Everyone loves a good quiz and the Sandler Research Center has a tricky question for any business leader responsible for customer success or net revenue retention.
Of all the clients who changed suppliers in 2019, 68% did so because:
- They were offered a better, shinier deal
- They were offered a lower price
- They no longer felt valued by the incumbent supplier
If you answered A or B, you’re wrong! 68% of clients changed suppliers because they no longer felt valued by the incumbent supplier. As the leader of a team responsible for sales, think about the implications of that. Every year, businesses lose billions of dollars in sales simply due to poor customer service and inefficient account management.
In the Sandler Research Center’s latest report, we look at how nearly 500 other organizations are managing their customer relationships and present our findings and recommendations to those who understand that the key to survival, especially in today’s environment, is based on the fundamental ability to Land, Expand and RENEW.
Strengthening the Relationship
We start at the top with uncovering key data points about the strength of high-level relationships. In our survey, nearly 30% told us they have very strong executive to executive relationships with their major accounts. This is good news for the top 30% but leaves an enormous crack in the foundation for the remaining 70% who may not benefit from the same level of executive access and sponsorship.
Think about your sales team. Most reps will foster one or two strong contacts at an account. Yet, most major account buying networks consist of multiple individuals across the organization. If we start in sales alone and get pushed down, it is very unlikely that we can get back up again unless we have a relationship with the company. The responsibility lies entirely with the seller to ensure a relationship is continually strengthened. It requires a proactive strategy, which focuses on improving lines of communication and increasing the number of contacts.
Recommended Action: Work with each salesperson on the team to map out the organizational structure for each major account and identify where each role fits. The goal is to increase the influence at every level within the account. Match seniority and roles on the client team accordingly. Identify when senior people need to be involved and where in the sales process, they need to remain involved.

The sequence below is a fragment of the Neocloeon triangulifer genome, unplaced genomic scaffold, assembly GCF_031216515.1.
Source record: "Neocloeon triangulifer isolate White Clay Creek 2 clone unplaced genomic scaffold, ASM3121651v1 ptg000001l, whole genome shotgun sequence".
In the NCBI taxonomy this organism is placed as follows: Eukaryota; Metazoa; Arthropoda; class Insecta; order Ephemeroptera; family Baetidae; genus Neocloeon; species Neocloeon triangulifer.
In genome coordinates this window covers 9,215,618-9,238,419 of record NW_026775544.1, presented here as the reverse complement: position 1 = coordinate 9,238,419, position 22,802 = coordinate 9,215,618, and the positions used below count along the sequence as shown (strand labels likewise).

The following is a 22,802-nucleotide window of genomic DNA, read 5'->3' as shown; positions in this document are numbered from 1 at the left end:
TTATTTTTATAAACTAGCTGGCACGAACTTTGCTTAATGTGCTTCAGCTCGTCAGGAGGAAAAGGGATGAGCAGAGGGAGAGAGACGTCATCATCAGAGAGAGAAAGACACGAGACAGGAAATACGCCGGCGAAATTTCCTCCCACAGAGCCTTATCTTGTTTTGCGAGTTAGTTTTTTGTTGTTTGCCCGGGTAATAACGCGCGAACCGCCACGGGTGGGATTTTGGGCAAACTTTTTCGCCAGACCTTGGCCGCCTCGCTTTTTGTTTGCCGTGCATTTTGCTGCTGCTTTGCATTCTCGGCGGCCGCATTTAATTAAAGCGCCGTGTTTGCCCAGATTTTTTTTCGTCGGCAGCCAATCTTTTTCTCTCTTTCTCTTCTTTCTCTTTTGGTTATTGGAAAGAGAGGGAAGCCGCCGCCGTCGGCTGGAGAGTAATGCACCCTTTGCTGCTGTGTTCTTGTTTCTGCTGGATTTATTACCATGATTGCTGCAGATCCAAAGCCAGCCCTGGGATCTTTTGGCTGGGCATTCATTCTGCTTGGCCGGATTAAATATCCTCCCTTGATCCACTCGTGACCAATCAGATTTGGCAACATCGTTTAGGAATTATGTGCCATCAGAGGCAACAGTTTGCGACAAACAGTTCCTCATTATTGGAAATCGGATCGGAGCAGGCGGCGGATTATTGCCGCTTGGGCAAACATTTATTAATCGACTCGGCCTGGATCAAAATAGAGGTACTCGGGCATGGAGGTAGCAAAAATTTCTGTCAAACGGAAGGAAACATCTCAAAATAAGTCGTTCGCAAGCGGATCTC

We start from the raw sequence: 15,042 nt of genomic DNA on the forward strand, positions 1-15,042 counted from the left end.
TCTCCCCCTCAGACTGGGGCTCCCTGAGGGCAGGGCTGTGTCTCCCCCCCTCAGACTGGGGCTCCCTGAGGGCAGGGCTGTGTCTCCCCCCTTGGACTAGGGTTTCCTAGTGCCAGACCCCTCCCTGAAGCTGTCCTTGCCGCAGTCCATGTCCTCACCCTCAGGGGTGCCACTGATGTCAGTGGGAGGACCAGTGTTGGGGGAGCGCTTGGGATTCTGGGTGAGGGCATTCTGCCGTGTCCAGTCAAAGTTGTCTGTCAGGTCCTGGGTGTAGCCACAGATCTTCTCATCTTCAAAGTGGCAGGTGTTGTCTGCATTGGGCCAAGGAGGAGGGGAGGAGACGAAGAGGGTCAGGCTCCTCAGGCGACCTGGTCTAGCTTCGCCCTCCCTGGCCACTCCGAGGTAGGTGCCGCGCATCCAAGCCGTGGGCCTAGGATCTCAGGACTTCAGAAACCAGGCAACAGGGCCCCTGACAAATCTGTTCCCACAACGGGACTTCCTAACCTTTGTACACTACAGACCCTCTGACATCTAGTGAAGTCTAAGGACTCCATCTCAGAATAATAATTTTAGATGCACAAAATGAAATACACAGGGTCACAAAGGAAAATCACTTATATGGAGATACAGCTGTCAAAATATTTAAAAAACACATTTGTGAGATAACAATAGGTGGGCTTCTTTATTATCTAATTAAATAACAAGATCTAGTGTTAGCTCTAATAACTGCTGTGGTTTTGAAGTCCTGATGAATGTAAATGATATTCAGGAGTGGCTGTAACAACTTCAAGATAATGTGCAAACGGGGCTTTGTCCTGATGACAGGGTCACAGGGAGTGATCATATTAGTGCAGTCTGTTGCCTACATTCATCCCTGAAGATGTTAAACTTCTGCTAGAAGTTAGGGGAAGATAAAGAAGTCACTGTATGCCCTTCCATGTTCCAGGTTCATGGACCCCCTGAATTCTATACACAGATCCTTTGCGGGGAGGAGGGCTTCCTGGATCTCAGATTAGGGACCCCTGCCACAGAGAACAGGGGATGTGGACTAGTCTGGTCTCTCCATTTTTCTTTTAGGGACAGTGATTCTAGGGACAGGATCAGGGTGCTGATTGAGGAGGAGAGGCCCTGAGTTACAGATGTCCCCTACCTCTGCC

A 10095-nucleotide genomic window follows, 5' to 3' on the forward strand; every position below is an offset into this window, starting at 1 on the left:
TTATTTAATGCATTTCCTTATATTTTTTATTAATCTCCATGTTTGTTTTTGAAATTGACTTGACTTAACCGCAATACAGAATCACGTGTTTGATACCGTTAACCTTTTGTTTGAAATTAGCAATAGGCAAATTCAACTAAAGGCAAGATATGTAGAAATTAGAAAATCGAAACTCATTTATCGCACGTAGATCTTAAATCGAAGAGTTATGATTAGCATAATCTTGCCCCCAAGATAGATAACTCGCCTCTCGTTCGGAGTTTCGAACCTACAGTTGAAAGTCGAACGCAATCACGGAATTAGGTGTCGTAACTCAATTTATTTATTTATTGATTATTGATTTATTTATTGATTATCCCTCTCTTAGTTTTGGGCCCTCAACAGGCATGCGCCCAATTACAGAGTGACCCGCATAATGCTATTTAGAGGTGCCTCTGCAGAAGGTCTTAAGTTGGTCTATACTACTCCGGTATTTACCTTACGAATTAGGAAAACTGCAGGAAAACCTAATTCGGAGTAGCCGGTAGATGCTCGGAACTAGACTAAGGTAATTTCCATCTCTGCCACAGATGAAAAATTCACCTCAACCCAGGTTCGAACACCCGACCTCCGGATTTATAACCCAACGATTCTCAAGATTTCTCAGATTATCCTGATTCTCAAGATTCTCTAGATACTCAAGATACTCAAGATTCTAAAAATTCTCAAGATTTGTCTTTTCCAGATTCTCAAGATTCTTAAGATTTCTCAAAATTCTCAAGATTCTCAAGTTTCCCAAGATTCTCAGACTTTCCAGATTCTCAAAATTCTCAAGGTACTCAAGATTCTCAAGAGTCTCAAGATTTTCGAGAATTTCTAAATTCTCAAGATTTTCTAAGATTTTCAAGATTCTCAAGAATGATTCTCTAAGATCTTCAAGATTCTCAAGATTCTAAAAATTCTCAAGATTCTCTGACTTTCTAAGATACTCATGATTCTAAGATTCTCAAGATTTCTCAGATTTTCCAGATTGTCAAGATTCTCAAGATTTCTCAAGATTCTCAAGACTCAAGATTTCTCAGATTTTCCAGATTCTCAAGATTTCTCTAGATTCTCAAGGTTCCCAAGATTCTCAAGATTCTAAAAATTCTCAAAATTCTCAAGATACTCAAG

Understanding the roles, responsibilities and influences of these buyers sets the stage for communication and strategic interaction that is critical to winning, growing and keeping major accounts.
Relevance is not a constant. It changes as your clients’ needs and trading climate changes. Whether it’s COVID or some other unexpected crisis listed on your “2020 Bingo Card,” what is relevant today may be flipped upside down tomorrow. To remain a strategic competitor who can ride with the tides of change, you need to continually ensure that what your organization has to offer is wholly relevant to the client. Surprisingly, Sander’s survey showed that less than 20% of companies reported that they deliver a variety of products and services very successfully.
Furthermore, only 9.6% indicated that they can very effectively manage a deep and wide approach to penetrating the account ecosystem.
Yet, the good news is that every customer has commercial objectives. At the very least, every company has a well-documented plan that describes what they expect to achieve over a 12-month period.
Herein lies the secret to remaining relevant – you must ensure that you are completely aware of your clients’ commercial objectives. In times when those objectives change – you must then align your solutions to assist them.
Recommended Action: Coach your sales team to make their clients aware of the full range of offerings, without engaging in a “product dump.” Strategically identify which products and services are relevant and adopt the mindset that clients depend on the salesperson to bring them on a journey of discovery.
The ability of your organization to deliver value in as many client areas as possible is critical, as is your ability to provide multiple offerings from your solutions portfolio.
Pursuing a successful account retention strategy requires total commitment to the principles of “win-win,” with both partners gaining real value to lay the foundation for further growth together. However, far too many frontline sales professionals do not have the necessary negotiating skills and are still working to “lose-win” principles. A “lose-win” mindset is toxic and often causes lasting damage to the relationship since one party must inherently lose during the negotiations. It also consciously or subconsciously prompts each side to engage as adversaries. You may “win” the sale today, but the client may never want to buy from you in the future.